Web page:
A defining characteristic of our age is the unusual math. Today's unprecedented numbers and figures are matched with graphs increasingly exponential in nature--especially the hyper-exponential, purely vertical Profusion Curve. What makes this disconcerting is that plotting the math into the future leads to dysfunction in nearly all directions. Simply stated, the math no longer works in a variety of critical settings.
This math problem arises inevitably from the process of progress. Progress always gives us more and more of everything faster and faster. In the past, when more is what we needed, it was glorious to receive such profusion almost automatically. Now, however, progress is mathematically uncontrollable and volatile. Modern progress has a math problem, and in many ways it will dominate our future. When history decided to explode, it chose to do so on our generational shift.
Following is a representative list to help illustrate this profound mathematical growth. It's important to realize that this is but a partial list and that any single number is not the problem. It's only when all the dots are connected through integration that the true picture of dysfunction comes into view.
- More video is uploaded to YouTube in 60 days than all 3 networks created in 60 years.
- Google scientists counted over 1 trillion URLs (resources, documents, domain names) on the Web.
- The average American is exposed to 10 hours of media per day.
- Half of this is television at 34 hours of TV per week on average.
- Go to college and you can choose from over 500 baccalaureate degrees.
- Get a satellite dish and choose from over 1,000 movies a month.
- The average grocery store has 30,000 different products.
- There are 55,000 configurations of coffee at Starbucks.
- We each must learn to operate 20,000 pieces of equipment in our lifetime; In the next century, we'll have a million times more technology than we do now.
- 400,000 books per year are published in US and Great Britain.
- Amazon.com offers 24 million consumer products of all kinds, and has sold over 7.5 million unique titles.
- WebMD, with 22 million visitors per month, has a privacy statement link at the bottom of their home page. Click and read their 30-page explanation of how they'll use your personal data.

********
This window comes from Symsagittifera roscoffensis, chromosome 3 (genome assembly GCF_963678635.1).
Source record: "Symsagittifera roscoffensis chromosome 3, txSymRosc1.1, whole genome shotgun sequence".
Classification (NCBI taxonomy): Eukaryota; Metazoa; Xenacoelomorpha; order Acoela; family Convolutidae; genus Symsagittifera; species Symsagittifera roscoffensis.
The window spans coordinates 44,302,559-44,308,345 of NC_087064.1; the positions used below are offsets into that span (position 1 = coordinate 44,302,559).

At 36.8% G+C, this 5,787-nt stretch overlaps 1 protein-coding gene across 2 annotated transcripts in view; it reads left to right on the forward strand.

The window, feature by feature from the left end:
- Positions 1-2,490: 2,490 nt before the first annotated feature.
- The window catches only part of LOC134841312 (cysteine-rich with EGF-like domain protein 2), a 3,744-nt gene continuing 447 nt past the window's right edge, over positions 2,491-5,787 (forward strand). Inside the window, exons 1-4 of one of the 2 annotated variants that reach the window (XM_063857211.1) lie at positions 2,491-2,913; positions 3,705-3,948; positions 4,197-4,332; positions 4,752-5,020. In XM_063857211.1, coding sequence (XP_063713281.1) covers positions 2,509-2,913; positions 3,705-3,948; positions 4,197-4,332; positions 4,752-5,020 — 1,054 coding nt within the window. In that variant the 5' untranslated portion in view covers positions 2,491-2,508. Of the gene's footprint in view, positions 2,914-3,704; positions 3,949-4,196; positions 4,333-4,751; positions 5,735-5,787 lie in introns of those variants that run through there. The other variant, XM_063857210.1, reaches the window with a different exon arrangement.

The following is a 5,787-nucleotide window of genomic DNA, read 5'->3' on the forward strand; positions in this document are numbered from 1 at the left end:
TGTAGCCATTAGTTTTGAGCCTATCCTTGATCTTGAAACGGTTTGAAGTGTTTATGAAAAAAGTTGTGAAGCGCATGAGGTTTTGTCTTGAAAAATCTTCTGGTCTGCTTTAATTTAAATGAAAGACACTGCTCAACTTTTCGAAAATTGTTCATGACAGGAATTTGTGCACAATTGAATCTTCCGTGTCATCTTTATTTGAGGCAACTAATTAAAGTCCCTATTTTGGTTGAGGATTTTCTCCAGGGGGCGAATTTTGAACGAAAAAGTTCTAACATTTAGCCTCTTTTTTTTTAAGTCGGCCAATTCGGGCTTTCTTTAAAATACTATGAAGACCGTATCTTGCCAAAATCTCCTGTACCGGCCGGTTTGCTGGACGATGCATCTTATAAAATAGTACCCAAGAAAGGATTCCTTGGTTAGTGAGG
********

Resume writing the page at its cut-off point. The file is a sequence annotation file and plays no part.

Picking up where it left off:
- "There are 35,000 publications a year in neuroscience, and no single researcher knows even 1% of that."
- Artificial intelligence is increasing ten million times faster than human intelligence.
- Knowledge workers check email 50 times a day, instant messaging 77 times a day, and visit 40 websites per day.
- The average desk worker starts something new every 3 minutes.
- Information overload costs businesses $650 bil/yr and stress costs $300 bil/yr.
- Information is increasing at a compound annual 60%.
- One third of us live with extreme stress and 48% believe it has increased over past 5 years.
- There was more change in the last century than in all of recorded history prior to 1900.
- There will be a thousand times more change in this century than the last.
- Apple offers 225,000 apps in its Apps Store, and ten billion were downloaded in just two years.
- The new Fiat 500 subcompact has one-half million combinations to choose from.
- Malicious spam (daily) jumped from 600 million to 3 billion during a recent six-month span.
- 3.5 million words of legislation and 8,694 bills introduced in the 2009 Congress.
- There are 90,000 governmental bodies in the US.
- U.S. businesses and households will spend 7.5 billion hours complying with tax laws this year.
- In 1800 there was just one city with a million people; now there are 381.
- The percentages of households in the US that are married couple households: 1950 - 79%; 1960 - 74%; 1970 - 70%; 1980 - 61%; 1990 - 56%; 2000 - 52%; 2010 - 50%
- CERN, the new particle accelerator on the border of France and Switzerland, is the largest information generator in history, generating one billion particle interactions/sec and creating one trillion bytes/sec of information. This must be algorithmed down in 3 microseconds by a series of computers to a few hundred bytes which are saved for future examination. All other bytes must be immediately jettisoned forever, to make room for the next second's worth of data.